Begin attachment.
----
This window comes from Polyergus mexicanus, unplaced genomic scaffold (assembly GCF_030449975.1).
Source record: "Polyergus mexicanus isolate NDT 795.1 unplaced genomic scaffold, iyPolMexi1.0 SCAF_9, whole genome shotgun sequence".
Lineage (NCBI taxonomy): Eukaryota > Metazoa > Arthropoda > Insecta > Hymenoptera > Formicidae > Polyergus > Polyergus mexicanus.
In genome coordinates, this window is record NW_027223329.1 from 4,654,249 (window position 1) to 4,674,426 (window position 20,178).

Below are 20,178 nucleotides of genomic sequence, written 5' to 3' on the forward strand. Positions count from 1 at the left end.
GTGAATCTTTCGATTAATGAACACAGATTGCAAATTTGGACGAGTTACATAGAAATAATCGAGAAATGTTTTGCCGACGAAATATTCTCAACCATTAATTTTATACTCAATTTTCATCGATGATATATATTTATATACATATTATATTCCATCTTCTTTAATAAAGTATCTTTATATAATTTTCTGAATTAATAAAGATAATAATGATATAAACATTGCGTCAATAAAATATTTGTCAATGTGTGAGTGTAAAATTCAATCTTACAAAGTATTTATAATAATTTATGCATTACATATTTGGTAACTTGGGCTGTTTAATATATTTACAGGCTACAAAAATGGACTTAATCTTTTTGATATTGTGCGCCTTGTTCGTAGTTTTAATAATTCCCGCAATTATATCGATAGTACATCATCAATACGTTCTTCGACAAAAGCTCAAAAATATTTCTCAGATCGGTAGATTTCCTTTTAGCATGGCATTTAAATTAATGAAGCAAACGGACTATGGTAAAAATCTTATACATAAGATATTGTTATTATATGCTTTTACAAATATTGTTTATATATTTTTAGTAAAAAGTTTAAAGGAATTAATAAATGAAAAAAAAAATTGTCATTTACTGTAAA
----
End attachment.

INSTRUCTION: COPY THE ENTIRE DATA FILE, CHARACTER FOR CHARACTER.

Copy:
This window comes from Polyergus mexicanus, unplaced genomic scaffold (assembly GCF_030449975.1).
Source record: "Polyergus mexicanus isolate NDT 795.1 unplaced genomic scaffold, iyPolMexi1.0 SCAF_9, whole genome shotgun sequence".
Lineage (NCBI taxonomy): Eukaryota > Metazoa > Arthropoda > Insecta > Hymenoptera > Formicidae > Polyergus > Polyergus mexicanus.
In genome coordinates, this window is record NW_027223329.1 from 4,654,249 (window position 1) to 4,674,426 (window position 20,178).

Below are 20,178 nucleotides of genomic sequence, written 5' to 3' on the forward strand. Positions count from 1 at the left end.
GTGAATCTTTCGATTAATGAACACAGATTGCAAATTTGGACGAGTTACATAGAAATAATCGAGAAATGTTTTGCCGACGAAATATTCTCAACCATTAATTTTATACTCAATTTTCATCGATGATATATATTTATATACATATTATATTCCATCTTCTTTAATAAAGTATCTTTATATAATTTTCTGAATTAATAAAGATAATAATGATATAAACATTGCGTCAATAAAATATTTGTCAATGTGTGAGTGTAAAATTCAATCTTACAAAGTATTTATAATAATTTATGCATTACATATTTGGTAACTTGGGCTGTTTAATATATTTACAGGCTACAAAAATGGACTTAATCTTTTTGATATTGTGCGCCTTGTTCGTAGTTTTAATAATTCCCGCAATTATATCGATAGTACATCATCAATACGTTCTTCGACAAAAGCTCAAAAATATTTCTCAGATCGGTAGATTTCCTTTTAGCATGGCATTTAAATTAATGAAGCAAACGGACTATGGTAAAAATCTTATACATAAGATATTGTTATTATATGCTTTTACAAATATTGTTTATATATTTTTAGTAAAAAGTTTAAAGGAATTAATAAATGAAAAAAAAAATTGTCATTTACTGTAAA